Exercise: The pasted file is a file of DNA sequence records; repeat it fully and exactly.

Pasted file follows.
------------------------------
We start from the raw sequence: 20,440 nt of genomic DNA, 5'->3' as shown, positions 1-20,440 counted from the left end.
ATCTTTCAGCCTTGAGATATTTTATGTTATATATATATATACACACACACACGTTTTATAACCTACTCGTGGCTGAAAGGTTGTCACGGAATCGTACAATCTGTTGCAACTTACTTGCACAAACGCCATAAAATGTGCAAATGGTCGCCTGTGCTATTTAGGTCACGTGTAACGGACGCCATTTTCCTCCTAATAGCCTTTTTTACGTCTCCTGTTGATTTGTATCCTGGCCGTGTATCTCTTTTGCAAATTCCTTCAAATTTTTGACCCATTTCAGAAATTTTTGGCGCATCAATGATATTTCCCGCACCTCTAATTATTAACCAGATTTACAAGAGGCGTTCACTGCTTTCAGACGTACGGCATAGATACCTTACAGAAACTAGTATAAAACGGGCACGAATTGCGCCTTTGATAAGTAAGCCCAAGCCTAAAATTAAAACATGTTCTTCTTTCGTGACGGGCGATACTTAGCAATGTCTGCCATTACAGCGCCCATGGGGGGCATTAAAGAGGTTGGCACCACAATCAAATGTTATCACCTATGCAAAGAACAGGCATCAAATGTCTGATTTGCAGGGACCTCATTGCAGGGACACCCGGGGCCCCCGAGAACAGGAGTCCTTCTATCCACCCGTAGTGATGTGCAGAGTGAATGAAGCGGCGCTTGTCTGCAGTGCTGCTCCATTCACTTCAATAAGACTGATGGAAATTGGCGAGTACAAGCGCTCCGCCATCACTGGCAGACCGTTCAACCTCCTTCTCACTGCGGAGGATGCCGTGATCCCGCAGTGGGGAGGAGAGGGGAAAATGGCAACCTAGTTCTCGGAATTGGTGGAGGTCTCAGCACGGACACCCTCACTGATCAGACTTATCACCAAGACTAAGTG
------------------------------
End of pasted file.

We start from the raw sequence: 20,440 nt of genomic DNA, 5'->3' as shown, positions 1-20,440 counted from the left end.
ATCTTTCAGCCTTGAGATATTTTATGTTATATATATATATACACACACACACGTTTTATAACCTACTCGTGGCTGAAAGGTTGTCACGGAATCGTACAATCTGTTGCAACTTACTTGCACAAACGCCATAAAATGTGCAAATGGTCGCCTGTGCTATTTAGGTCACGTGTAACGGACGCCATTTTCCTCCTAATAGCCTTTTTTACGTCTCCTGTTGATTTGTATCCTGGCCGTGTATCTCTTTTGCAAATTCCTTCAAATTTTTGACCCATTTCAGAAATTTTTGGCGCATCAATGATATTTCCCGCACCTCTAATTATTAACCAGATTTACAAGAGGCGTTCACTGCTTTCAGACGTACGGCATAGATACCTTACAGAAACTAGTATAAAACGGGCACGAATTGCGCCTTTGATAAGTAAGCCCAAGCCTAAAATTAAAACATGTTCTTCTTTCGTGACGGGCGATACTTAGCAATGTCTGCCATTACAGCGCCCATGGGGGGCATTAAAGAGGTTGGCACCACAATCAAATGTTATCACCTATGCAAAGAACAGGCATCAAATGTCTGATTTGCAGGGACCTCATTGCAGGGACACCCGGGGCCCCCGAGAACAGGAGTCCTTCTATCCACCCGTAGTGATGTGCAGAGTGAATGAAGCGGCGCTTGTCTGCAGTGCTGCTCCATTCACTTCAATAAGACTGATGGAAATTGGCGAGTACAAGCGCTCCGCCATCACTGGCAGACCGTTCAACCTCCTTCTCACTGCGGAGGATGCCGTGATCCCGCAGTGGGGAGGAGAGGGGAAAATGGCAACCTAGTTCTCGGAATTGGTGGAGGTCTCAGCACGGACACCCTCACTGATCAGACTTATCACCAAGACTAAGTG